As usual, we will run the retreat over two weeks. You are welcome to sign up for one week or two – from 11 to 18 October and/or 19 to 26 October.
But this year, we’ve added a surprise twist – a further week’s retreat (26 October to 2 November) in the countryside on the Istrian peninsula of Croatia. Join us for a week in Venice and a further week in Istria, just three hours to the north-east, or a week in Istria alone. Or go the whole hog, and spend three glorious weeks writing and exploring.
Ca’ della Corte in Venice is a 16th century Venetian palazzo which has retained the essential flavour of Venice, but has been renovated by its passionate owner, Caterina Pensa. Every air-conditioned bedroom either looks out on its own courtyard, or offers a peek into the neighbourhood.
But most of all, Ca’ della Corte offers unparalleled opportunities to the writer seeking a serene and inspiring environment.
We’re thrilled to be able to offer you the added week this year – to consolidate the progress you’ve made with your writing project in Venice
Istria will embed you in a history that stretches back thousands of years, but you’ll be taking up residence in the Croatian countryside in a luxury villa, Casa Famiglia, with every mod con. After the morning workshop, we’ll invite you to write, or book us for one-on-one sessions.
In the afternoon, though, we hope you’ll join us on a series of outings: to a castle built during the heyday of Venice’s empire, a visit that’ll culminate with a tasting of local Istrian wines. To Pula, a stone’s throw from our villa, which boasts the most complete Roman amphitheatre in the world – and a very literary memorial commemorating James Joyce’s visit when dreams of Ulysses were swirling in his mind. To the medieval hilltop village of Labin. To a local olive farm.
Please contact Trish if you have any more questions or would like to book for one of the retreats: email@example.com.
A Venetian traveller, Arianne James, started a manuscript under our guidance during our last retreat before lockdown. She has now finished it (working title, Skin), and is busy with the rewriting and editing process.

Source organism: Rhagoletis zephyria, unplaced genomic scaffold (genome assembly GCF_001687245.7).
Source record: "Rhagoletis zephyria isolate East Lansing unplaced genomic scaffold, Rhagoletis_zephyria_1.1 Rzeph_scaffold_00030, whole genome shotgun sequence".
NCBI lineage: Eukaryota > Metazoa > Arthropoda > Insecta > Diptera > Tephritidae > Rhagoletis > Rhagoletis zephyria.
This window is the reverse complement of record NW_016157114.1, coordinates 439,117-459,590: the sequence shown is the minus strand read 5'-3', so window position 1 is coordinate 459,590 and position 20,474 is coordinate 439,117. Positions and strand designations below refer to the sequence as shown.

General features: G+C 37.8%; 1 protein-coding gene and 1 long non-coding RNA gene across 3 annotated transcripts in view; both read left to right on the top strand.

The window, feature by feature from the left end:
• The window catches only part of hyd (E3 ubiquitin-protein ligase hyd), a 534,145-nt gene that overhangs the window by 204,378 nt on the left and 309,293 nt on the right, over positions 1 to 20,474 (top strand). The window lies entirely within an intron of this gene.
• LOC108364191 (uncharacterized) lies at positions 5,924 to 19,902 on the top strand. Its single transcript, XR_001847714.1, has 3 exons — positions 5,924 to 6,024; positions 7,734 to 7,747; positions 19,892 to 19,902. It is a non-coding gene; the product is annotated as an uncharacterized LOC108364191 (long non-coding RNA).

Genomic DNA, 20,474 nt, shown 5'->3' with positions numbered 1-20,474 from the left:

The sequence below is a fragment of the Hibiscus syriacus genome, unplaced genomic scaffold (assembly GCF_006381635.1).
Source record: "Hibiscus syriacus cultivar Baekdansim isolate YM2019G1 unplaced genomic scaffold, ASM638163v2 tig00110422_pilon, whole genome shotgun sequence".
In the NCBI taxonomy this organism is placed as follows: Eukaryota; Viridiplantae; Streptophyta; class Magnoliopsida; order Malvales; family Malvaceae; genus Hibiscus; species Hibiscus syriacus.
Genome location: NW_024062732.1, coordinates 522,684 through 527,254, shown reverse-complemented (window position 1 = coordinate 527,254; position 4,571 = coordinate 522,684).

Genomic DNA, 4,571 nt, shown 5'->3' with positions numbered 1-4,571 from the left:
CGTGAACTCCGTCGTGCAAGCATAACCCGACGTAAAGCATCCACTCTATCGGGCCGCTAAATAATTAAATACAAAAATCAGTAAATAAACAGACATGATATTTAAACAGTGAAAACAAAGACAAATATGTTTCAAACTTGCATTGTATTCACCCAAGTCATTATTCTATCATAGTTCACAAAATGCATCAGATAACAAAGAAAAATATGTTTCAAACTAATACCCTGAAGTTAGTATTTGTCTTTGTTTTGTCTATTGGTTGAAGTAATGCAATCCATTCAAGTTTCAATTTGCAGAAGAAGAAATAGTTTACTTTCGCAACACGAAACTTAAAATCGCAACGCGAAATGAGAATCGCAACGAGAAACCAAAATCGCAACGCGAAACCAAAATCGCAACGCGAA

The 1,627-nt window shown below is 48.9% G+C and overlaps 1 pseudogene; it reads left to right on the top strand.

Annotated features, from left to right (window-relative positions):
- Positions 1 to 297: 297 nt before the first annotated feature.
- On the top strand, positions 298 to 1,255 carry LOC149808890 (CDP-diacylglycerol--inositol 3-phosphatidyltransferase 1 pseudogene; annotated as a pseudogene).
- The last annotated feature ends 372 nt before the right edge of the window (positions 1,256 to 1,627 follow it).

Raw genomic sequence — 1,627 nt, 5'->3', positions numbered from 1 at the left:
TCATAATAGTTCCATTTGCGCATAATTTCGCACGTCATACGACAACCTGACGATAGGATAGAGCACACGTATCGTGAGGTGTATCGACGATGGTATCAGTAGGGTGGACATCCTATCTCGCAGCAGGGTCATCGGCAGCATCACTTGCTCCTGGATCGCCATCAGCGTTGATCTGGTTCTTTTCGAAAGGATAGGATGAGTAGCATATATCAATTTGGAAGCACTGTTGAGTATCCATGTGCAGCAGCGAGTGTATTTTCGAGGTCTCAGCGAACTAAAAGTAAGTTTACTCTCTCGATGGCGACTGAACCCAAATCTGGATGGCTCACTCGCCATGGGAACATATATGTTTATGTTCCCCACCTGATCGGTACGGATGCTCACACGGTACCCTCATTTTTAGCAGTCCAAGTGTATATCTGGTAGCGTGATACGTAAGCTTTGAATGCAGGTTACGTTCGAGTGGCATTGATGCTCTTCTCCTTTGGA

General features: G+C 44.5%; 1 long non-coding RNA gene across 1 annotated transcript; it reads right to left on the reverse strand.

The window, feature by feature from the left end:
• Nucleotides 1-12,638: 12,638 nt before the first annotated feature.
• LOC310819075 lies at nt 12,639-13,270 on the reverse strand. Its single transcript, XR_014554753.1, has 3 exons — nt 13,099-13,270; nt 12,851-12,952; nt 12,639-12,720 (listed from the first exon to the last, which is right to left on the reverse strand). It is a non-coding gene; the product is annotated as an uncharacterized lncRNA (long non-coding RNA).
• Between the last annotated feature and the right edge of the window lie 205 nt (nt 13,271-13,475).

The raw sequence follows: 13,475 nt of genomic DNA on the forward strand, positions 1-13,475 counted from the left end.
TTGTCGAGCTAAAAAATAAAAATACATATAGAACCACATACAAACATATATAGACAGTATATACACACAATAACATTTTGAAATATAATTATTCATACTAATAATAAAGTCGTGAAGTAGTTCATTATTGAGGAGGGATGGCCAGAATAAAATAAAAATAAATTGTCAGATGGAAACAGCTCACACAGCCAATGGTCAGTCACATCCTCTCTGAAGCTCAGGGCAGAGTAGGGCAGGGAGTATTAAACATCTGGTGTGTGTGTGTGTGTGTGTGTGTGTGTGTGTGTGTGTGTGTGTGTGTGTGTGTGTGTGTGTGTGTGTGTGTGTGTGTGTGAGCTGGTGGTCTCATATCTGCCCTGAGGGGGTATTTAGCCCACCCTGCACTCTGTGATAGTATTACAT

Here’s what she has to say:
I still think about the magical week I spent in Venice, soaking in the history, getting lost in the winding streets and alleys, such perfect fuel for the writer’s imagination.
When I came to Venice my novel was more a series of ideas and half-written scenes that had been percolating for some time. The retreat in Venice was fantastic for taking the first steps towards developing it. The initial conversation I had with Jo-Anne and Richard was wonderful and very inspiring. It always helps to voice your ideas and concerns and have them listened to by knowledgeable and experienced ears.
The novel blends historical fiction and mythology, and examines the complexities of motherhood, mental illness, place and belonging.
Skin is a tale of madness and miracles, secrets and sins, myth and reality, and the tenacity and resilience of women in the face of impossible choices. It is a novel that weaves historical fiction with folklore and Tasmanian gothic.
Cathy Park Kelly, who attended our Creative Writing Course, has published the memoir she began in our Mentoring programme, Boiling a Frog Slowly, through Karavan Press. A searing tale of physical and emotional abuse, this is ultimately a story of survival and strength. We’re very proud of her.
Here’s a word from her:
This memoir has been a work in progress (in between having a family and running my own small business) for about eight years. Throughout each draft – an early draft very much thanks to help from All About Writing – a hot flame of determination flickered inside me.
I felt I’d learnt so much from this past chapter in my life that I wanted to share these insights. Yet there was also a part of me that felt wary of jumping on the bandwagon of the #metoo movement. I wanted to make sure my motives for doing so were as clear and truthful as they could possibly be. And seeing this story out ‘in the wild’, on shelves in bookshops, on readers’ laps, on readers’ bedside tables, is even more of a thrill than I expected.